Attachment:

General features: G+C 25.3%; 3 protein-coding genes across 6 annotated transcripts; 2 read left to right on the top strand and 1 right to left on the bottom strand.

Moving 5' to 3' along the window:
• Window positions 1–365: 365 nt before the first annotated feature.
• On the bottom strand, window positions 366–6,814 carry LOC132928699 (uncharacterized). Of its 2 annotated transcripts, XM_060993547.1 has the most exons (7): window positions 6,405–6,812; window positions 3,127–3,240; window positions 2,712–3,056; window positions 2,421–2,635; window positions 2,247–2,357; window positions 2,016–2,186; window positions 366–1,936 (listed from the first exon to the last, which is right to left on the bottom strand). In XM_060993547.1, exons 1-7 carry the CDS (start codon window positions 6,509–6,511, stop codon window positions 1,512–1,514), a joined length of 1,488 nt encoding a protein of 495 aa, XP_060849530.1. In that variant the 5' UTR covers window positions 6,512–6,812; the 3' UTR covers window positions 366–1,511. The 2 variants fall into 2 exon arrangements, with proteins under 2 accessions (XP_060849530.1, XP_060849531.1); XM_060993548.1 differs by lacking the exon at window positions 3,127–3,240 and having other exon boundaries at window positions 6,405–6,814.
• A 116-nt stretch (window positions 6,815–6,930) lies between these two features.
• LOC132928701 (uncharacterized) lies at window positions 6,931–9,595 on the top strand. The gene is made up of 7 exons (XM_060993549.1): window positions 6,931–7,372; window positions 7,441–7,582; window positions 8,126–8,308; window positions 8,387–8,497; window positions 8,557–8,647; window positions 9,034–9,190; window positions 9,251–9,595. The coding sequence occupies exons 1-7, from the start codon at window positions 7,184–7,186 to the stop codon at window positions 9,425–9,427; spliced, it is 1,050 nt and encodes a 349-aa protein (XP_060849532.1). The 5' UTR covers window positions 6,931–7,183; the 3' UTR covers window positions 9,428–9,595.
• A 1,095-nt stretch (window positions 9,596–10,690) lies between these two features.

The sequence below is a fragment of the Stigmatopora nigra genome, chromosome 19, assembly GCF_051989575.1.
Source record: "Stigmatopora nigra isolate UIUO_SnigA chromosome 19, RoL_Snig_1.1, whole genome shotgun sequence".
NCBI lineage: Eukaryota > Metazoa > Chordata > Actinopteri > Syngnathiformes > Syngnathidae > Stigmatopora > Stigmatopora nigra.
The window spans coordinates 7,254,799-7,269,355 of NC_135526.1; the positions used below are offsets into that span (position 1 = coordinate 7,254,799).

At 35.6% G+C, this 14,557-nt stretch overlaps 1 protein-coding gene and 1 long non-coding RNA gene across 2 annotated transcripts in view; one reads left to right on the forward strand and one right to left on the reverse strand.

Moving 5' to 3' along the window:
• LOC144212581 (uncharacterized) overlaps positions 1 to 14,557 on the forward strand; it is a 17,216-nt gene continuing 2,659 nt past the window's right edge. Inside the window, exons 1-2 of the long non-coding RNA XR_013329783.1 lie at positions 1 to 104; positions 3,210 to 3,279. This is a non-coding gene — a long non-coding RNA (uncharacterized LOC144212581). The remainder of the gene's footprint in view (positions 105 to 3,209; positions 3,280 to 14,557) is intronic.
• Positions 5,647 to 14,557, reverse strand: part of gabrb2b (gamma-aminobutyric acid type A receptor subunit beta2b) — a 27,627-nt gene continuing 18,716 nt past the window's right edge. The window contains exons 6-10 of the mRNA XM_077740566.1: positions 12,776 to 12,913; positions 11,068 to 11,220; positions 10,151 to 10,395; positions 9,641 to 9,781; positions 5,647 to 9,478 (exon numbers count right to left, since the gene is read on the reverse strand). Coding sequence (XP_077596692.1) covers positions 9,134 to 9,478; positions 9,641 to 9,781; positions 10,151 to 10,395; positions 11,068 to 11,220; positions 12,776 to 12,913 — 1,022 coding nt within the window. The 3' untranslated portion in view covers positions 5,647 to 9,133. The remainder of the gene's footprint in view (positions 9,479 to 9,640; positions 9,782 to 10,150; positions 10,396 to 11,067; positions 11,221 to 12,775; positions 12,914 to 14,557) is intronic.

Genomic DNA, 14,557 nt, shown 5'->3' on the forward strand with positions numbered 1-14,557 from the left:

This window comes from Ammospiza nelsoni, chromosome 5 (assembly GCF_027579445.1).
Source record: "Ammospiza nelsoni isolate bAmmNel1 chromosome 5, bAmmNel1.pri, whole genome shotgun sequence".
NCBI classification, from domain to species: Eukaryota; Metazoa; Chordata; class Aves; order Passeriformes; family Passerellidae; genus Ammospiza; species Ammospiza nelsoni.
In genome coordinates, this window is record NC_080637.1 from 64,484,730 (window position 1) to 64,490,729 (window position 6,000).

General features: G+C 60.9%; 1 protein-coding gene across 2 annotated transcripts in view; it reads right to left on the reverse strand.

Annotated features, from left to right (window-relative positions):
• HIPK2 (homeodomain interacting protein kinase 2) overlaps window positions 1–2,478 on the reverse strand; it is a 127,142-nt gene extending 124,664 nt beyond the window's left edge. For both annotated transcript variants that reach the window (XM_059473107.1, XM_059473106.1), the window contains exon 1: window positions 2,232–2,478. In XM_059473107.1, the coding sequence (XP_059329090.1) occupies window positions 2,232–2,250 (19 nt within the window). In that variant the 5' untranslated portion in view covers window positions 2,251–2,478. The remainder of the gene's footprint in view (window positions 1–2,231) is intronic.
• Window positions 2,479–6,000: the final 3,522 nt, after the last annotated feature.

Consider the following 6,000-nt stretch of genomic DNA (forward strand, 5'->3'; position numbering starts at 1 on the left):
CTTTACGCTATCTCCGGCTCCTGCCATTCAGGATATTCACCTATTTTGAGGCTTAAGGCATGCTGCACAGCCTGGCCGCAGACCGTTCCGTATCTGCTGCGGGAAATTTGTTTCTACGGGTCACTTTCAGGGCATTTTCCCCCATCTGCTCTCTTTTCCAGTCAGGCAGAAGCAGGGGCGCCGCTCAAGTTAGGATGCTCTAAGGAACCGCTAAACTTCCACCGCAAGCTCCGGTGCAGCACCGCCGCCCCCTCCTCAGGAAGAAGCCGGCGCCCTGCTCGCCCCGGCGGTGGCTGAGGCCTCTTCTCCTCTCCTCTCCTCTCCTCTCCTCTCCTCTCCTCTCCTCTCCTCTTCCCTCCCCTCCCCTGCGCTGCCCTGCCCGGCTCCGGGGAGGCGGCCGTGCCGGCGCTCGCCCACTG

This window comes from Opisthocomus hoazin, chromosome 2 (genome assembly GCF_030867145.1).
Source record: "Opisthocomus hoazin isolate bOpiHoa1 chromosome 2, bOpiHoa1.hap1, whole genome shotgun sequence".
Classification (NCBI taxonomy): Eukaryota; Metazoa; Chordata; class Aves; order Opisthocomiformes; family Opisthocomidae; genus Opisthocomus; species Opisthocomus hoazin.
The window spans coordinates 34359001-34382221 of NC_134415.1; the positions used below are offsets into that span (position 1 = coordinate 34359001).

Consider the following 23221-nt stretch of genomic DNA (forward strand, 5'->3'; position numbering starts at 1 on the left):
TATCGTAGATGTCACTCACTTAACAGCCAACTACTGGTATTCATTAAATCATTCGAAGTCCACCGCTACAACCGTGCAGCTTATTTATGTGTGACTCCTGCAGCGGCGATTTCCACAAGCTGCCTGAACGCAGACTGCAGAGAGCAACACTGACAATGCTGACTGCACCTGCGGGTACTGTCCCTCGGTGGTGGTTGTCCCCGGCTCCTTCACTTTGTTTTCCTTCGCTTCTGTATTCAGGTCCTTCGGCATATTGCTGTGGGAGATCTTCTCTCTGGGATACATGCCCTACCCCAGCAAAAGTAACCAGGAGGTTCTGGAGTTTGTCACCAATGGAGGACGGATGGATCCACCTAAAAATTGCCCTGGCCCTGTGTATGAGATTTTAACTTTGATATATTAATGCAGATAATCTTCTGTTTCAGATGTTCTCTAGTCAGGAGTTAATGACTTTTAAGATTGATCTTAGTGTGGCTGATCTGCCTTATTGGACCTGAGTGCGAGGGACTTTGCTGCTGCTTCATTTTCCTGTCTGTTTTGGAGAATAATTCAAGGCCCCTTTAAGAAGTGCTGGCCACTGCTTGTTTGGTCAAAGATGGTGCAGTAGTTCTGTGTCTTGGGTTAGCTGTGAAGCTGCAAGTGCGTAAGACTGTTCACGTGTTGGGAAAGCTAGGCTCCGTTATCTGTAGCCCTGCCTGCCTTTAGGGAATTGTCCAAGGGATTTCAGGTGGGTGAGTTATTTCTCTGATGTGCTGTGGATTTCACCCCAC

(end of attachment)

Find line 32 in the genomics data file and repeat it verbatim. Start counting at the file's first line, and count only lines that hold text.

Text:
TATCGTAGATGTCACTCACTTAACAGCCAACTACTGGTATTCATTAAATCATTCGAAGTCCACCGCTACAACCGTGCAGCTTATTTATGTGTGACTCCTGCAGCGGCGATTTCCACAAGCTGCCTGAACGCAGACTGCAGAGAGCAACACTGACAATGCTGACTGCACCTGCGGGTACTGTCCCTCGGTGGTGGTTGTCCCCGGCTCCTTCACTTTGTTTTCCTTCGCTTCTGTATTCAGGTCCTTCGGCATATTGCTGTGGGAGATCTTCTCTCTGGGATACATGCCCTACCCCAGCAAAAGTAACCAGGAGGTTCTGGAGTTTGTCACCAATGGAGGACGGATGGATCCACCTAAAAATTGCCCTGGCCCTGTGTATGAGATTTTAACTTTGATATATTAATGCAGATAATCTTCTGTTTCAGATGTTCTCTAGTCAGGAGTTAATGACTTTTAAGATTGATCTTAGTGTGGCTGATCTGCCTTATTGGACCTGAGTGCGAGGGACTTTGCTGCTGCTTCATTTTCCTGTCTGTTTTGGAGAATAATTCAAGGCCCCTTTAAGAAGTGCTGGCCACTGCTTGTTTGGTCAAAGATGGTGCAGTAGTTCTGTGTCTTGGGTTAGCTGTGAAGCTGCAAGTGCGTAAGACTGTTCACGTGTTGGGAAAGCTAGGCTCCGTTATCTGTAGCCCTGCCTGCCTTTAGGGAATTGTCCAAGGGATTTCAGGTGGGTGAGTTATTTCTCTGATGTGCTGTGGATTTCACCCCAC